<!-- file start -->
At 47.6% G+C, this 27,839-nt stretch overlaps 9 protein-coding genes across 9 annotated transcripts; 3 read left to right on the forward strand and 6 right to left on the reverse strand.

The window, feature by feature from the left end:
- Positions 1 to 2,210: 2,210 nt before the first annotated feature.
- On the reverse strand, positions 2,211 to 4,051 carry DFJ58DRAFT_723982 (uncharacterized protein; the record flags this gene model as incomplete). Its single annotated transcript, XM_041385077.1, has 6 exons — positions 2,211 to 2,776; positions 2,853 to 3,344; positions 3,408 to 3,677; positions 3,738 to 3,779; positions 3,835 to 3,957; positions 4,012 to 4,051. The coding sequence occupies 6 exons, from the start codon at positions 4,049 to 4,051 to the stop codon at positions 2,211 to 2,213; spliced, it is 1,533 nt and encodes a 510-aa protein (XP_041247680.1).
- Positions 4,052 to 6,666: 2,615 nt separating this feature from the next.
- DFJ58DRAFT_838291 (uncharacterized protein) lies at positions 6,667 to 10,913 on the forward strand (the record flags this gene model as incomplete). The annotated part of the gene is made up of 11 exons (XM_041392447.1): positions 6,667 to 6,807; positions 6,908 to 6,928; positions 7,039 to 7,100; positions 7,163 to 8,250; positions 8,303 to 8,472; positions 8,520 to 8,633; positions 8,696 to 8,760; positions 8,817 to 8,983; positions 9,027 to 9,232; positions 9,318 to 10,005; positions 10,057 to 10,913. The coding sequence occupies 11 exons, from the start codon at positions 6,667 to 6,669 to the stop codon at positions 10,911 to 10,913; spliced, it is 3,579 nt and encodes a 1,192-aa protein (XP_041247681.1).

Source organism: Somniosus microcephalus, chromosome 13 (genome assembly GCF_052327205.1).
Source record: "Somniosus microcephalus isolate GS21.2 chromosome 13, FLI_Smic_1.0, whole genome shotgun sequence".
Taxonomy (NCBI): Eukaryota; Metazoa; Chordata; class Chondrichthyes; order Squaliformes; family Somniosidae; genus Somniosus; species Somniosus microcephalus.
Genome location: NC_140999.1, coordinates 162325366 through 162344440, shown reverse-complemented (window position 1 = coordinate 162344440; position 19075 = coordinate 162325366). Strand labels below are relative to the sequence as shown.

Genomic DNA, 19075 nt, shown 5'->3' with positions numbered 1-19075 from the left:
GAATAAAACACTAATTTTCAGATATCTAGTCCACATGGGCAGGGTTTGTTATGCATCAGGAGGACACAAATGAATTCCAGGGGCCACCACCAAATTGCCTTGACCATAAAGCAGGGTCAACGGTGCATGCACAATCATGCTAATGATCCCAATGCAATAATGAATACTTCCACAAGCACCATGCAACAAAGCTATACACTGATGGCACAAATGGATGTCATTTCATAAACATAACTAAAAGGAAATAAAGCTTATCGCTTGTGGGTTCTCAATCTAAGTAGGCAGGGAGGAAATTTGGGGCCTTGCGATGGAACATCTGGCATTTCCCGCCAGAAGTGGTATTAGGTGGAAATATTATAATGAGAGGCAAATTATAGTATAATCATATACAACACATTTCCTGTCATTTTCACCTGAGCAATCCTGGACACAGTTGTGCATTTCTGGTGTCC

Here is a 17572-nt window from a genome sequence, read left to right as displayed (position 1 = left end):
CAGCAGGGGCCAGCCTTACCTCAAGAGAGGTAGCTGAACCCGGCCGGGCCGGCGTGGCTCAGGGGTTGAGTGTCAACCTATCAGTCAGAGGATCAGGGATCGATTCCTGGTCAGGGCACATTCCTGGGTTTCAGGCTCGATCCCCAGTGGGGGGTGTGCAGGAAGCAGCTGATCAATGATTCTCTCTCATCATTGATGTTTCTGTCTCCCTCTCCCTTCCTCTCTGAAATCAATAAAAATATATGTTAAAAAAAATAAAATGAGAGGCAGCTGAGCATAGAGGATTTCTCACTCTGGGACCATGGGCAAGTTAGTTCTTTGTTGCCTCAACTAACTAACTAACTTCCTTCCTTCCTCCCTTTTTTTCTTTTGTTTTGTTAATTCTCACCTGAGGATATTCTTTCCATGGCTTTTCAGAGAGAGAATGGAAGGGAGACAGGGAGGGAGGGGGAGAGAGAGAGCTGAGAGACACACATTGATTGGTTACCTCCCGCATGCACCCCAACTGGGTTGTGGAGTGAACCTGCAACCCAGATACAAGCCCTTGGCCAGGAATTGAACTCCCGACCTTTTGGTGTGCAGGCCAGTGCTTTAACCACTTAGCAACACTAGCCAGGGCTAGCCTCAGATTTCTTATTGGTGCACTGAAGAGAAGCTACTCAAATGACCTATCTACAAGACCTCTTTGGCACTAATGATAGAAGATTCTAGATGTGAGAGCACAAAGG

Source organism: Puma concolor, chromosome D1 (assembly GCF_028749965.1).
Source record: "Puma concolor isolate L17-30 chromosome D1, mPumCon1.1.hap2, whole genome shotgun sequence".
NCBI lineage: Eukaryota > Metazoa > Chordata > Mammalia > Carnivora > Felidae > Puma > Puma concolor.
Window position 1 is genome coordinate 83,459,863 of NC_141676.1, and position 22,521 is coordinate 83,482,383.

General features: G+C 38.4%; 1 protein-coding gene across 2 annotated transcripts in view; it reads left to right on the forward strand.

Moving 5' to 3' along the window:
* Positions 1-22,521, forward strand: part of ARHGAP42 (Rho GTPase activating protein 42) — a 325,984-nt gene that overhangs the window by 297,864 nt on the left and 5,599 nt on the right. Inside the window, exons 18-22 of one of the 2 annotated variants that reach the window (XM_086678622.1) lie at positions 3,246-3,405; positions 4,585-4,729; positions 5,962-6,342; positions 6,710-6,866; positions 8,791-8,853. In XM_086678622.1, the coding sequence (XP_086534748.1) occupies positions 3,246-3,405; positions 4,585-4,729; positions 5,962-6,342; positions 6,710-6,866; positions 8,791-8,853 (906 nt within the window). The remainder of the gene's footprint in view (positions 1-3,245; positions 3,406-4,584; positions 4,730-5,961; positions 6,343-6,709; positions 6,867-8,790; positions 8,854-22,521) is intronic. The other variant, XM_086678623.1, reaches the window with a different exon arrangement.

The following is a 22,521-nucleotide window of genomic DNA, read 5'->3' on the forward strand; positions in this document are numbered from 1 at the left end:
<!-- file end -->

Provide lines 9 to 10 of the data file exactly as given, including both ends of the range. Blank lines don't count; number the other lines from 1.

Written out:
Taxonomy (NCBI): Eukaryota; Metazoa; Chordata; class Chondrichthyes; order Squaliformes; family Somniosidae; genus Somniosus; species Somniosus microcephalus.
Genome location: NC_140999.1, coordinates 162325366 through 162344440, shown reverse-complemented (window position 1 = coordinate 162344440; position 19075 = coordinate 162325366). Strand labels below are relative to the sequence as shown.